This also makes the reader eager to find out more and be kept in with the action taking place. The language used in this chapter helps to create a setting and build up of tension. Enigma codes are used and this is to portray a mysterious tone to the writing and encourage the reader to solve the mystery. Sensory language is used which is very vivid, particularly the sound and touch senses. An example of this is “The old board snapped and creaked beneath our feet”. This is effective as it in a way makes the reader feel these senses, therefore involves the reader.

    The varied sentence length in this chapter keeps the pace varied; the short senses and paragraphs increase the pace and suspense. This is used when there is tension that reaches a climax, for example, when the baronet and Watson hear the cry of the Hound of the Baskervilles; “My God, what’s that, Watson? ” Then Watson goes on to say, “I don’t know. It’s a sound they have on the moor. I heard it once before”. This could indicate the hound is about to attack, which would be the climax as the build up of tension is when the cry of the hound is heard by the baronet and Watson.

    The long sentences and paragraphs decrease the pace which adds more depth and detail to the narrative, for example, when the baronet asks Watson what he knows about the hound; “And yet it was one thing to laugh about in London, and it is another to stand out here in the darkness of the moor and to hear such a cry like that. And my uncle! There was the footprint of the hound beside him as he lay. It all fits together. I don’t think that I am a coward, Watson, but that sound seemed to freeze my very blood. Feel my hand! The varied sentence lengths in this conversation create tension and suspense. Social/Historical context In 1887 when Arthur Conan Doyle’s character, Sherlock Holmes surfaced, the Victorians immediately fell for him because he is the detective they wished they had protecting their community. The police in London could not compare to the brave, courageous, witty character the Victorians were in awe of. Holmes is a fascinating character because he is a person who has overcome all his emotions, fears and irrationalities to become the perfect, logical reasoning machine.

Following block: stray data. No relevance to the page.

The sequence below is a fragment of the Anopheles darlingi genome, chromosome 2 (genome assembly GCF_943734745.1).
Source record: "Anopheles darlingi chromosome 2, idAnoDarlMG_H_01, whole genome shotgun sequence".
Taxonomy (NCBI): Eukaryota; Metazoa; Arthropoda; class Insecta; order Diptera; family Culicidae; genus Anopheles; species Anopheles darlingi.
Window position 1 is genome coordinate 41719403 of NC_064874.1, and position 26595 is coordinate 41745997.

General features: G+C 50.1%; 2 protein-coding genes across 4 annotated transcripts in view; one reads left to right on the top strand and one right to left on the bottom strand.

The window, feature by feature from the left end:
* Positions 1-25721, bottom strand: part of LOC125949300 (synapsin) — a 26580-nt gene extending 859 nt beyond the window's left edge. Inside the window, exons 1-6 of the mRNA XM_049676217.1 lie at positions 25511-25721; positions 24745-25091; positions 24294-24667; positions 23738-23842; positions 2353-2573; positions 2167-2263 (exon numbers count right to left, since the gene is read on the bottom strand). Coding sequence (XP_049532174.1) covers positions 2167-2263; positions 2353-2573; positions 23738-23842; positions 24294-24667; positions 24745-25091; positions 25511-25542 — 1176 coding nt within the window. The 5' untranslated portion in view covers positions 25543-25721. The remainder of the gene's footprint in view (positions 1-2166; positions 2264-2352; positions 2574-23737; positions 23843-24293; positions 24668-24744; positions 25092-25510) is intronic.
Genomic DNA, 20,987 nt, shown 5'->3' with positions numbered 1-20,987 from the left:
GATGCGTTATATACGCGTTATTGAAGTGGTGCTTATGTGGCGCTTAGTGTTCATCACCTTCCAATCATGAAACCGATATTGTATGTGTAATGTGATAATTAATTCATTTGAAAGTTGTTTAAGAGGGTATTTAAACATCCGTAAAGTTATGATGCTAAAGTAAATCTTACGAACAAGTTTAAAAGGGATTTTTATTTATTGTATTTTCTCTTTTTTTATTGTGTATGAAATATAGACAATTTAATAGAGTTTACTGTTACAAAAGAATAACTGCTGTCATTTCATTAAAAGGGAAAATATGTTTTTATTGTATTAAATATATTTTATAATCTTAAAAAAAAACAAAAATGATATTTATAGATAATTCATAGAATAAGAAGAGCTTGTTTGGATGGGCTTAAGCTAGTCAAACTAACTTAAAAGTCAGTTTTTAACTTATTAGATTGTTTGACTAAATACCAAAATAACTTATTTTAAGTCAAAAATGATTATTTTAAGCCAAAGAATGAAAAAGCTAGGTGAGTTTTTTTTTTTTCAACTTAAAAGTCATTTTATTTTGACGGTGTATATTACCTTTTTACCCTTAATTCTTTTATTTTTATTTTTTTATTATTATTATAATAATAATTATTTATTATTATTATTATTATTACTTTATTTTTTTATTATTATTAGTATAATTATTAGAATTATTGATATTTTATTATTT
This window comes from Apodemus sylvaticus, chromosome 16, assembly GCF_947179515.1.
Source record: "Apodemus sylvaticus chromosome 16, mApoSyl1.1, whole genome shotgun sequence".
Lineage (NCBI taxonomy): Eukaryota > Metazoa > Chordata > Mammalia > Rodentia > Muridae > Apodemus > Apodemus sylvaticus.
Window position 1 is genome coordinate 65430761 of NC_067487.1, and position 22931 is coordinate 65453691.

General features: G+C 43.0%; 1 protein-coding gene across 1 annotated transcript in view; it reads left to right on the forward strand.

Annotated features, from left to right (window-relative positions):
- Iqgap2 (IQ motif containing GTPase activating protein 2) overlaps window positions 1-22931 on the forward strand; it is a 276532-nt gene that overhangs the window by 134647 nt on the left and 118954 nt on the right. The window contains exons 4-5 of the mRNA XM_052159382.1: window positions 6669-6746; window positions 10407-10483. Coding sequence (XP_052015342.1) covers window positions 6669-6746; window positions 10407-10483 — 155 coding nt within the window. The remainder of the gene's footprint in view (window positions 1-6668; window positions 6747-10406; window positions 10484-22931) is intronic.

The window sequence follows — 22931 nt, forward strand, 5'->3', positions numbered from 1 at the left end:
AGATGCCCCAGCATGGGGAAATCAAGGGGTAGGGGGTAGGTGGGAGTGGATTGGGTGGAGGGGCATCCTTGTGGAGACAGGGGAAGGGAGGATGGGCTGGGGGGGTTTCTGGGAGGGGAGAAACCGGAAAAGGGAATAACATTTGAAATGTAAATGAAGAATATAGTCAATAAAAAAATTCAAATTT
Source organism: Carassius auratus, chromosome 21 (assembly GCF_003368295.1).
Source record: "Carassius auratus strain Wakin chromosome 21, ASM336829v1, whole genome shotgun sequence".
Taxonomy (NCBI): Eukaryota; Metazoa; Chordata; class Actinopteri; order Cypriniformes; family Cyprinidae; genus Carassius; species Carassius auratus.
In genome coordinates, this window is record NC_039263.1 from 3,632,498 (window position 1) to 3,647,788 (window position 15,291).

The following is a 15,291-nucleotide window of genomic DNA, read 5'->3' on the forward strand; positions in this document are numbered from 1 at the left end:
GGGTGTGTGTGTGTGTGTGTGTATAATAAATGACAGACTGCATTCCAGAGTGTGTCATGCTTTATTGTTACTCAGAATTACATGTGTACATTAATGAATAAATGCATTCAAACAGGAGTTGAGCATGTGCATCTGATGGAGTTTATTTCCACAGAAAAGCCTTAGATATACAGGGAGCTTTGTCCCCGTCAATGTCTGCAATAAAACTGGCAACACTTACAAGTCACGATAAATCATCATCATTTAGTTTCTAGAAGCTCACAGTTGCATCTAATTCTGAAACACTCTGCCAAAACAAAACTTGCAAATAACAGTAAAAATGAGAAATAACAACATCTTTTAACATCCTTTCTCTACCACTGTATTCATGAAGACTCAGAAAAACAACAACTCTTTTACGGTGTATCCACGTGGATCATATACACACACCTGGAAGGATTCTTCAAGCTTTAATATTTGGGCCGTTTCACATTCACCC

He solved every puzzle, every crime and in reality there was Jack the Ripper, loose on the streets of London who the police had failed to find. Everyday the women, many who were prostitutes, would live in fear knowing they could be next to be murdered and the police would still fail to stop him. Sherlock Holmes was their only insight of someone that would put their life at risk every day to protect the fellow characters which is why they would be devastated if he was killed off.

    To conclude, Sir Arthur Conan Doyle has been very successful in creating suspense throughout the chapter by using many techniques that create the right atmosphere for the story, maintaining the readers interest and intrigue with many surprises and emotions; fear, uneasiness, tension. This is an important chapter as the reader gets to know a lot about Watson and also this chapter contains mysteries and puzzles which have to be solved. This chapter of The Hound of the Baskervilles is very effective as it is this chapter that the reader feels most involved with and closer to the characters.